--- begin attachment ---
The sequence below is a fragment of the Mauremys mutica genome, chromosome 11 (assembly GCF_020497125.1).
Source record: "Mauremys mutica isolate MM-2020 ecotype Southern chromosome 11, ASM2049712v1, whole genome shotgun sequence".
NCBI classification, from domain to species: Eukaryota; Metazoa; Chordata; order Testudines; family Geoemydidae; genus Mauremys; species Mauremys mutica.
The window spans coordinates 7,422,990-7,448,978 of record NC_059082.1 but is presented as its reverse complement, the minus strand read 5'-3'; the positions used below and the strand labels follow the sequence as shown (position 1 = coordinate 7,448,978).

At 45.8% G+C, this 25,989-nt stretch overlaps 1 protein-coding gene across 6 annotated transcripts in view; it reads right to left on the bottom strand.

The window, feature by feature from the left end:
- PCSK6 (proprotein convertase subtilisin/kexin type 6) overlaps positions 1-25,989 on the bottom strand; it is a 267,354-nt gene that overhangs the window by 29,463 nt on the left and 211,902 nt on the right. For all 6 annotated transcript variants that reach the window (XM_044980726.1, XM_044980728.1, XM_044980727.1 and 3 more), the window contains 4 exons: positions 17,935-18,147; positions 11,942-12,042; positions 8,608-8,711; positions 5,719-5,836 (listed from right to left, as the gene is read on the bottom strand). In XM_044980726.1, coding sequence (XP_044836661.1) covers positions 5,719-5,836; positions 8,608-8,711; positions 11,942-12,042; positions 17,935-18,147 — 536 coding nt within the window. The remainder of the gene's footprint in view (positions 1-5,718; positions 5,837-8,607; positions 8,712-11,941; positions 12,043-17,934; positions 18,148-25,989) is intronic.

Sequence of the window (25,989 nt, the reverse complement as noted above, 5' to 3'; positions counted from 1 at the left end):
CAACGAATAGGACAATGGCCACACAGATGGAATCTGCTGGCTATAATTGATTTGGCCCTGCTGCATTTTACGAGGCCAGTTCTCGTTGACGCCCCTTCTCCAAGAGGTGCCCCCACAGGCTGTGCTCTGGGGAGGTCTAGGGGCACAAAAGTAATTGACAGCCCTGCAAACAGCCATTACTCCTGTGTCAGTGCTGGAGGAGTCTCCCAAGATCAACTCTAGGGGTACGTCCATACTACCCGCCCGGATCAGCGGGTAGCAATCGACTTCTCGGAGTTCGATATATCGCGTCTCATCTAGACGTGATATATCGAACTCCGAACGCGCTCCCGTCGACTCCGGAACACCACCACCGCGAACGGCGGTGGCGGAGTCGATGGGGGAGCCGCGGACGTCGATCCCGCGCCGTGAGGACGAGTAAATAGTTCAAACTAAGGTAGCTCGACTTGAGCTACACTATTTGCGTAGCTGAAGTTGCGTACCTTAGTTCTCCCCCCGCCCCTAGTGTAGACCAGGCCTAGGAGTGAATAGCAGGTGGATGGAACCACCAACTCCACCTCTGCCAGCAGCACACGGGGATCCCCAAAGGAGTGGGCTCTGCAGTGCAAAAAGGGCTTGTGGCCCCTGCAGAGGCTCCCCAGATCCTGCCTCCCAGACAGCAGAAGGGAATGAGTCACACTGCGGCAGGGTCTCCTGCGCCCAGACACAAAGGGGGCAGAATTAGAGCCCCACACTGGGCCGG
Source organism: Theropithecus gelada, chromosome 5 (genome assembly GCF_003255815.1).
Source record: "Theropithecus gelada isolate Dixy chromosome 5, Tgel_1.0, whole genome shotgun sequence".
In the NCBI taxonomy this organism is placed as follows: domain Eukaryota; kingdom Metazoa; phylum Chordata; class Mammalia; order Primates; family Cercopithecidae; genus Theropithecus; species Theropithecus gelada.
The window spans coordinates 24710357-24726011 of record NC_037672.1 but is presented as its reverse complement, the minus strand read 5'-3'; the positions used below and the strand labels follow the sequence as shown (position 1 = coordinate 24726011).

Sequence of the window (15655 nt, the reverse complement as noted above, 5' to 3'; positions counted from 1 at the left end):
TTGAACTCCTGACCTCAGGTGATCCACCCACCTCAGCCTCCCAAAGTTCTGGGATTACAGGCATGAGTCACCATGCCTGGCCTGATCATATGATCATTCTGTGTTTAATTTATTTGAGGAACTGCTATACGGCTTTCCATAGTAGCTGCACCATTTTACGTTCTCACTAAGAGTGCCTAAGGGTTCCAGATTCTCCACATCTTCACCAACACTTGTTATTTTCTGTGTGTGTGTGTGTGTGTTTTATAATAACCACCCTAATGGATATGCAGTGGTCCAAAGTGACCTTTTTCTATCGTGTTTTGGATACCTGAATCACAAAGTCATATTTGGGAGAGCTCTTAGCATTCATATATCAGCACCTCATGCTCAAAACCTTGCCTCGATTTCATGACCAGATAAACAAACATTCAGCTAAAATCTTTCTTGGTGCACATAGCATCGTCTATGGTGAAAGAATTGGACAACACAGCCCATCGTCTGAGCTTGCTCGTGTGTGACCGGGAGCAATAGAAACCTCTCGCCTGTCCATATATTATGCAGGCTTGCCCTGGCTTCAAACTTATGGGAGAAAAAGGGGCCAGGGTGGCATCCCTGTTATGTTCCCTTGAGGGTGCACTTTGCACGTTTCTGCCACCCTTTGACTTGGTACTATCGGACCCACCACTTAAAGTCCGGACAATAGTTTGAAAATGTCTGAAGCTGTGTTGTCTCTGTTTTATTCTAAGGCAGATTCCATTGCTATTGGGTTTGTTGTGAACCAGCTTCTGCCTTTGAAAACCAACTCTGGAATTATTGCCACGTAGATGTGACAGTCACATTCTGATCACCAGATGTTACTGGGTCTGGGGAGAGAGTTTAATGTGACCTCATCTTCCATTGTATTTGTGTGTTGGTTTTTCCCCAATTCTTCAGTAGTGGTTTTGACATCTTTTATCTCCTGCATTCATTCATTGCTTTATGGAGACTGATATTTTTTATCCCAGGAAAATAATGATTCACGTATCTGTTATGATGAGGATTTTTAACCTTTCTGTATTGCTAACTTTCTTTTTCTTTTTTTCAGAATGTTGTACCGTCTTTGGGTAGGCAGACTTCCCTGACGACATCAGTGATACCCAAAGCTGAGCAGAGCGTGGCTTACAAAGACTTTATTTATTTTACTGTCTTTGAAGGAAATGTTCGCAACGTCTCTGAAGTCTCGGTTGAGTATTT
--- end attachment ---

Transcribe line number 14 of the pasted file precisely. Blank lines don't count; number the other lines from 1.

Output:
Sequence of the window (15655 nt, the reverse complement as noted above, 5' to 3'; positions counted from 1 at the left end):